NASA’s Lucy Spacecraft’s Successful Deployment Test

Credit: NASA, JPL

Credit: NASA, JPL

     NASA’s Lucy spacecraft successfully completed thermal vacuum testing of both solar panels on April 6th, 2021. It is the final test for the spacecraft to be able to launch this fall. “Once the Lucy spacecraft’s solar panels are attached and fully extended, they could cover a five-story building.” Said Rob Garner from the NASA newspaper. Lucy is the 13th mission in NASA’s Discovery Program, which means it requires very large solar panels and will operate further from the sun than any previous solar-powered spacecraft.

     Lucy’s solar panels are an impressive 4 inches (10 cm) thick, and when they are opened/expanded, they are nearly 24 feet (7.3 meters). Shockingly, the solar rays are unable to support their own weight of 170 pounds, but this won’t be a problem in the weightlessness of space. Solar array deployment tests occurred between December 2020 and February 2021. Fortunately, the latest test they ran was successful and we will be able to see it launch this fall!

     “At about one hour after the spacecraft launches, the solar panels will need to deploy flawlessly in order to assure that we have enough energy to power the spacecraft throughout the mission,” said Principal Investigator Hal Levison of the Southwest Institute in Boulder, Colorado. Lucy is scheduled to fly by six asteroid targets, each in different orbits, over the course of 12 years. This is very remarkable, that we will (hopefully) not see Lucy for another 12 years after it launches successfully.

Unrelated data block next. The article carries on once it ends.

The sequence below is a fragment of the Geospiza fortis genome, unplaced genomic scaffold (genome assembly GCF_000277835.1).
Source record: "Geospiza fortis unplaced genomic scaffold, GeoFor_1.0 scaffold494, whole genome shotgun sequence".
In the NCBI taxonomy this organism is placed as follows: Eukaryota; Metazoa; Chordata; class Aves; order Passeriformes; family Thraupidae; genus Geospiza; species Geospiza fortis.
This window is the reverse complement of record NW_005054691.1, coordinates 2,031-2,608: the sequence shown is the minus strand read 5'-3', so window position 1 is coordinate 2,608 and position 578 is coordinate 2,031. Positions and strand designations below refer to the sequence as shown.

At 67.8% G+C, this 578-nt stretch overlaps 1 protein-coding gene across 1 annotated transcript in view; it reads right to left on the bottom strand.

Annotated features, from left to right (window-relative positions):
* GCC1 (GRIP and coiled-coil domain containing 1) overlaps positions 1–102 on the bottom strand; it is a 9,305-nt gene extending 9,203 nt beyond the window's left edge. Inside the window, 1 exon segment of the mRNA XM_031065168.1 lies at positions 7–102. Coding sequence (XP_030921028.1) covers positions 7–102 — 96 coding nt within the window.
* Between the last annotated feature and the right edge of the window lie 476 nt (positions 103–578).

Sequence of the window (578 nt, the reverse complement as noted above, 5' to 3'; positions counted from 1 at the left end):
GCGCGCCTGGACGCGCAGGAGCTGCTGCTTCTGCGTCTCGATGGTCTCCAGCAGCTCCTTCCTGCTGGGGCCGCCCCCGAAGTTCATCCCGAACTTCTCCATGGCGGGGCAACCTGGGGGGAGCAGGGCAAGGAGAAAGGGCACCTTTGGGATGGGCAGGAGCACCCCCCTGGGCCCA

Lucy’s destination is among Jupiter’s Trojan asteroids, clusters of rocky bodies almost as old as the Sun itself, and visiting these asteroids may help unlock the secrets of the early solar system.  Lucy will encounter a Main Belt asteroid in 2025, where it will conduct a practice run of its instruments before encountering the first four Trojan targets from 2027-2028. In 2033, Lucy will end its mission with a study of a binary system. We are very excited to see what Lucy will bring back to us in the year 2033 and we hope to learn more about space life and what is out there.